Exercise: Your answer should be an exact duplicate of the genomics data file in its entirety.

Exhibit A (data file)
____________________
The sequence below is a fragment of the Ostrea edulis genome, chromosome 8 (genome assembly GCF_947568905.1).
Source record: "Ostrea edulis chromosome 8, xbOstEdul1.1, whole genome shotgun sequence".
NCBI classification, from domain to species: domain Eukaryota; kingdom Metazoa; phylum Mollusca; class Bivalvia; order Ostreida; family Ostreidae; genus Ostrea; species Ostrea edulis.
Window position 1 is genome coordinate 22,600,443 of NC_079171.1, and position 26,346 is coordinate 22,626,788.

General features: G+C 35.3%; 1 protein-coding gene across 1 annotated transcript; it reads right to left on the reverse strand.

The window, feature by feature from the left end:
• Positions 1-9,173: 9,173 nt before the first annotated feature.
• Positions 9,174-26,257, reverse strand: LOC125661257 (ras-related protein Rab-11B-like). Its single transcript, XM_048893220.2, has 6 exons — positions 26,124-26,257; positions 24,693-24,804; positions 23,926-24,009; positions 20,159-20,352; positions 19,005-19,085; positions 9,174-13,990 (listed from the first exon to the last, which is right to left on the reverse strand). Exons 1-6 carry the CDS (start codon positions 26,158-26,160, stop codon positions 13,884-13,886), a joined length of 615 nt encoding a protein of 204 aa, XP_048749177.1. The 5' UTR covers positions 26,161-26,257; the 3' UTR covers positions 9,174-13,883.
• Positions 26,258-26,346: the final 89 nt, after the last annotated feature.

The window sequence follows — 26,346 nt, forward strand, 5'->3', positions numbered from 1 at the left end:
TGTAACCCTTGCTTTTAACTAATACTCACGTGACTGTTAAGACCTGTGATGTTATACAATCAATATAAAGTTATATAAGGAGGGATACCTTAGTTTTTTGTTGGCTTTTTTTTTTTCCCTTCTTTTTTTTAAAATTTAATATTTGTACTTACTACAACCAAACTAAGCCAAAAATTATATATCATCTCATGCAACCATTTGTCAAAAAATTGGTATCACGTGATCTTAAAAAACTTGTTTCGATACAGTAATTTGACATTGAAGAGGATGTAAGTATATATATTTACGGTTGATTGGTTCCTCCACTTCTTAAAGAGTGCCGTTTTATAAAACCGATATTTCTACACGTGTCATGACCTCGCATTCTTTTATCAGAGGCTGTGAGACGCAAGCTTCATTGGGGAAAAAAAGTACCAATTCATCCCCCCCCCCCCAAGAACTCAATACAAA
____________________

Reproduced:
The sequence below is a fragment of the Ostrea edulis genome, chromosome 8 (genome assembly GCF_947568905.1).
Source record: "Ostrea edulis chromosome 8, xbOstEdul1.1, whole genome shotgun sequence".
NCBI classification, from domain to species: domain Eukaryota; kingdom Metazoa; phylum Mollusca; class Bivalvia; order Ostreida; family Ostreidae; genus Ostrea; species Ostrea edulis.
Window position 1 is genome coordinate 22,600,443 of NC_079171.1, and position 26,346 is coordinate 22,626,788.

General features: G+C 35.3%; 1 protein-coding gene across 1 annotated transcript; it reads right to left on the reverse strand.

The window, feature by feature from the left end:
• Positions 1-9,173: 9,173 nt before the first annotated feature.
• Positions 9,174-26,257, reverse strand: LOC125661257 (ras-related protein Rab-11B-like). Its single transcript, XM_048893220.2, has 6 exons — positions 26,124-26,257; positions 24,693-24,804; positions 23,926-24,009; positions 20,159-20,352; positions 19,005-19,085; positions 9,174-13,990 (listed from the first exon to the last, which is right to left on the reverse strand). Exons 1-6 carry the CDS (start codon positions 26,158-26,160, stop codon positions 13,884-13,886), a joined length of 615 nt encoding a protein of 204 aa, XP_048749177.1. The 5' UTR covers positions 26,161-26,257; the 3' UTR covers positions 9,174-13,883.
• Positions 26,258-26,346: the final 89 nt, after the last annotated feature.

The window sequence follows — 26,346 nt, forward strand, 5'->3', positions numbered from 1 at the left end:
TGTAACCCTTGCTTTTAACTAATACTCACGTGACTGTTAAGACCTGTGATGTTATACAATCAATATAAAGTTATATAAGGAGGGATACCTTAGTTTTTTGTTGGCTTTTTTTTTTTCCCTTCTTTTTTTTAAAATTTAATATTTGTACTTACTACAACCAAACTAAGCCAAAAATTATATATCATCTCATGCAACCATTTGTCAAAAAATTGGTATCACGTGATCTTAAAAAACTTGTTTCGATACAGTAATTTGACATTGAAGAGGATGTAAGTATATATATTTACGGTTGATTGGTTCCTCCACTTCTTAAAGAGTGCCGTTTTATAAAACCGATATTTCTACACGTGTCATGACCTCGCATTCTTTTATCAGAGGCTGTGAGACGCAAGCTTCATTGGGGAAAAAAAGTACCAATTCATCCCCCCCCCCCCAAGAACTCAATACAAA